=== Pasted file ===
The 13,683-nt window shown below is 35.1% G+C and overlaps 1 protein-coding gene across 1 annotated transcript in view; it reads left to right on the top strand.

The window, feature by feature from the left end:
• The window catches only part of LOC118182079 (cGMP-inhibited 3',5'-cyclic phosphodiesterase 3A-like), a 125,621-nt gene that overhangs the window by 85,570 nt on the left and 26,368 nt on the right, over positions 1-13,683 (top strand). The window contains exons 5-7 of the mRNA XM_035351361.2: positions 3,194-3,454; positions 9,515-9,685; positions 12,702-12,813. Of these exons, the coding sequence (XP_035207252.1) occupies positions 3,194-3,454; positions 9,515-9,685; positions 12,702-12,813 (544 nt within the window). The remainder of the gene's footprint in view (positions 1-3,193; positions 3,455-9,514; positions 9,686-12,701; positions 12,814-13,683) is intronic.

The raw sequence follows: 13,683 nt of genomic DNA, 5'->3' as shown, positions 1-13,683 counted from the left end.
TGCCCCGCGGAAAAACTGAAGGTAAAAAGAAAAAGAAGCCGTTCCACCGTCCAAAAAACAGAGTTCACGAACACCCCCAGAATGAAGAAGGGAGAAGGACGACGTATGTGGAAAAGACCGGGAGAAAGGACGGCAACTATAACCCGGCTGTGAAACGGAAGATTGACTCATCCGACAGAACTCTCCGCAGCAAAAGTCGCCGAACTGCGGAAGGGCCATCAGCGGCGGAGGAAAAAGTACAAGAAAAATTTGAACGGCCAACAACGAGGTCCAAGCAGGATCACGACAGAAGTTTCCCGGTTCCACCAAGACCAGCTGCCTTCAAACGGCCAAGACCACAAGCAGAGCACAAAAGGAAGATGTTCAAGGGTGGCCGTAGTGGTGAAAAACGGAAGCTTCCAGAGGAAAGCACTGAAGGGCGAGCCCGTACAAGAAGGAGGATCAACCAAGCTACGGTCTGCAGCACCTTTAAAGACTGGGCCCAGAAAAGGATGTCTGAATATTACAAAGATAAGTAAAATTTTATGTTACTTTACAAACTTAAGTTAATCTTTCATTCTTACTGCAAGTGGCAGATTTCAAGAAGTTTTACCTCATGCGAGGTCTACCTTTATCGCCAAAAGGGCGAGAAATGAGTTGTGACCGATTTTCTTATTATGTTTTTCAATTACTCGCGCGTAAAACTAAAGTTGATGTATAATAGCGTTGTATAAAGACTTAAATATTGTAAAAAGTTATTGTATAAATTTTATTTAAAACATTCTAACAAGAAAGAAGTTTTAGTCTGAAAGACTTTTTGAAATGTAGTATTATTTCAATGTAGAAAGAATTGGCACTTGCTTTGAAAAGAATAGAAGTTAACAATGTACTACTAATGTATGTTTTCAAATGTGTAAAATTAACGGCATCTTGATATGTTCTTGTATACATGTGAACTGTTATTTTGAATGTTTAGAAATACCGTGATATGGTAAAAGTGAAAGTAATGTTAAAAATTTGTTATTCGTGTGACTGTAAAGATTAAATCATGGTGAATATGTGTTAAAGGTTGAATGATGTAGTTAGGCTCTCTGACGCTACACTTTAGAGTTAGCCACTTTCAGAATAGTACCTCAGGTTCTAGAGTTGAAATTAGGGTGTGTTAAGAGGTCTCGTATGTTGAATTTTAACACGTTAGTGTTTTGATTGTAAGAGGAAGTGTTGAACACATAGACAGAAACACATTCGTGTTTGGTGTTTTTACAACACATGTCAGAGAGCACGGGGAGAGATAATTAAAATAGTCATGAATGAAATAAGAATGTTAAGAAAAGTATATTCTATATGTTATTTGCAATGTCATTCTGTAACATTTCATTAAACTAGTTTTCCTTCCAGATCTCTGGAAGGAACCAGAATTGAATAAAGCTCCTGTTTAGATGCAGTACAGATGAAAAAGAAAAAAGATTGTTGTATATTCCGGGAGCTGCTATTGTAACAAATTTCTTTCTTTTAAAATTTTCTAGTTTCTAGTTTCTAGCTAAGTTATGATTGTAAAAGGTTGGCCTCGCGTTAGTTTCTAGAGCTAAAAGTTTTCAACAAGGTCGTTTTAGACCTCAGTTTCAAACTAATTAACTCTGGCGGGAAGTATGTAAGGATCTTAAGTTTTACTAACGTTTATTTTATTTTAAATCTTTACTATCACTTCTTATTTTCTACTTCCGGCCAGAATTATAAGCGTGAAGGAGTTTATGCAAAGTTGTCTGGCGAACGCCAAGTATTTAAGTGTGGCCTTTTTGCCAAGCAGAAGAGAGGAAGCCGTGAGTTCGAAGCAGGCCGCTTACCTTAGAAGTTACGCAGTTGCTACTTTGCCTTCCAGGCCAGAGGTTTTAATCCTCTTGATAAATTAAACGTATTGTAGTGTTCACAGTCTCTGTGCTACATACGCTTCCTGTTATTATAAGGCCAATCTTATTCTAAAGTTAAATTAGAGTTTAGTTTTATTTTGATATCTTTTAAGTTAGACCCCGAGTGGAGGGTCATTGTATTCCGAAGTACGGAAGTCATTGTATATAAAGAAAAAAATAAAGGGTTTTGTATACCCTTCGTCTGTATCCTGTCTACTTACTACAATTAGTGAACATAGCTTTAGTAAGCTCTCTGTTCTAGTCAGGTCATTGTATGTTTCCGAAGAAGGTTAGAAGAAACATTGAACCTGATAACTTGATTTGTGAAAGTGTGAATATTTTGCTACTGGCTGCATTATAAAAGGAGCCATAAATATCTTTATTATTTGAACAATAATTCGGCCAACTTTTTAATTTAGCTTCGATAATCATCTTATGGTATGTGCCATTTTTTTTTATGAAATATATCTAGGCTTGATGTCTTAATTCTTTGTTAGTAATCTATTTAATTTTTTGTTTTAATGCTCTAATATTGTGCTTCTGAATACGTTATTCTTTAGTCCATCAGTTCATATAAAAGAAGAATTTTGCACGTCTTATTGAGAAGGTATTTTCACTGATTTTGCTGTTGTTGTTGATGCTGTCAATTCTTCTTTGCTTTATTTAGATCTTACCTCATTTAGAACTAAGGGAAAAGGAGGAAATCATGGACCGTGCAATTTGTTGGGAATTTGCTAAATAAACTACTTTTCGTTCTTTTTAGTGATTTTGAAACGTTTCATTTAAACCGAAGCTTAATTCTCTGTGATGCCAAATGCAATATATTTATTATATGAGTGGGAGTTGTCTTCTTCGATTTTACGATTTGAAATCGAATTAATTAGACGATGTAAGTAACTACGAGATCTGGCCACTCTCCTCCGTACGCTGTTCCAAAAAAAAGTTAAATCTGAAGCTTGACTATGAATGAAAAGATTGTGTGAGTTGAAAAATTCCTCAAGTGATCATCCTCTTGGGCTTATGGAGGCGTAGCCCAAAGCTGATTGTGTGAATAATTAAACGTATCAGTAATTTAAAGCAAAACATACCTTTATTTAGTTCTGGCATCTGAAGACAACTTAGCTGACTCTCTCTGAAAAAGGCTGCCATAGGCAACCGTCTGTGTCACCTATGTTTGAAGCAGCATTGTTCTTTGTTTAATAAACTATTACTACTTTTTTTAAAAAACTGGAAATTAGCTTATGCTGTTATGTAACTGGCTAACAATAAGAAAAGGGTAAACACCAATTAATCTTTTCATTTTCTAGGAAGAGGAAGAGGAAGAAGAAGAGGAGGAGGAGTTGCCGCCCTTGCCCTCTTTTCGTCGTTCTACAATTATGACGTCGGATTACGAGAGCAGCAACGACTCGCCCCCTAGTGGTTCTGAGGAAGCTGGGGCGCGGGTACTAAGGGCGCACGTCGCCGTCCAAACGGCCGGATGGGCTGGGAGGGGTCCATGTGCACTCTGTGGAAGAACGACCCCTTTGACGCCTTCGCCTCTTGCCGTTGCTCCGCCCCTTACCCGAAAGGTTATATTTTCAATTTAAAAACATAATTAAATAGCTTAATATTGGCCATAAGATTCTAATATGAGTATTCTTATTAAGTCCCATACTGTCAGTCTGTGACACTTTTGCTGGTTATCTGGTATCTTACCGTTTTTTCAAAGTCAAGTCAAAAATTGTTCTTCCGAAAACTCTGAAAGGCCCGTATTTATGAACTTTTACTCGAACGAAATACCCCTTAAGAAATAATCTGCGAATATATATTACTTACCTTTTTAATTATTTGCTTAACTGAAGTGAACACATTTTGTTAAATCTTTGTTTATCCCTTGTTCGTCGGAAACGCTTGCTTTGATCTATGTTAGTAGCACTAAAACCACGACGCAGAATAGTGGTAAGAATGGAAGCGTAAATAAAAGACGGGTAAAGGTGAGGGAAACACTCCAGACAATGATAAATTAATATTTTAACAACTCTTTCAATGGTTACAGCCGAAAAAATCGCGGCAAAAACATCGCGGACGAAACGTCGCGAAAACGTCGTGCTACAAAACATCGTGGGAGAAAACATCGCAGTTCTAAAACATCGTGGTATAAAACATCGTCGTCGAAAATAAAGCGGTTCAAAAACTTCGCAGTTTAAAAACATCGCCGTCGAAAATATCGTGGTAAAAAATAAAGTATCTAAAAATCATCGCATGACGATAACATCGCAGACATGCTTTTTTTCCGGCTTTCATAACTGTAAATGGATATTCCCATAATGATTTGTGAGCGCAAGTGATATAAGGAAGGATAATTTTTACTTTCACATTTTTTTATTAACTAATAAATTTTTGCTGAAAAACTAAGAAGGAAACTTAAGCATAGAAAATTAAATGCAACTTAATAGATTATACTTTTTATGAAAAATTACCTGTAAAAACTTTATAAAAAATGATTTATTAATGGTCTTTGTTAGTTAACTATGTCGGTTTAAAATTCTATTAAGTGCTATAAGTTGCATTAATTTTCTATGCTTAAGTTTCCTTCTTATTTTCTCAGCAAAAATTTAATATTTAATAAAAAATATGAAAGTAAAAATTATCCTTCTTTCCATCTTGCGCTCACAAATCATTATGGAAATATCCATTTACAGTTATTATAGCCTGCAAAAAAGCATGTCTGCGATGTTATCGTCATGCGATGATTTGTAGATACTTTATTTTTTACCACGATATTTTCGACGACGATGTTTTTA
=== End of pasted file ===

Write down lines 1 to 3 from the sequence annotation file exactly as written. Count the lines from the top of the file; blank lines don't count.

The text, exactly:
The 13,683-nt window shown below is 35.1% G+C and overlaps 1 protein-coding gene across 1 annotated transcript in view; it reads left to right on the top strand.

The window, feature by feature from the left end:
• The window catches only part of LOC118182079 (cGMP-inhibited 3',5'-cyclic phosphodiesterase 3A-like), a 125,621-nt gene that overhangs the window by 85,570 nt on the left and 26,368 nt on the right, over positions 1-13,683 (top strand). The window contains exons 5-7 of the mRNA XM_035351361.2: positions 3,194-3,454; positions 9,515-9,685; positions 12,702-12,813. Of these exons, the coding sequence (XP_035207252.1) occupies positions 3,194-3,454; positions 9,515-9,685; positions 12,702-12,813 (544 nt within the window). The remainder of the gene's footprint in view (positions 1-3,193; positions 3,455-9,514; positions 9,686-12,701; positions 12,814-13,683) is intronic.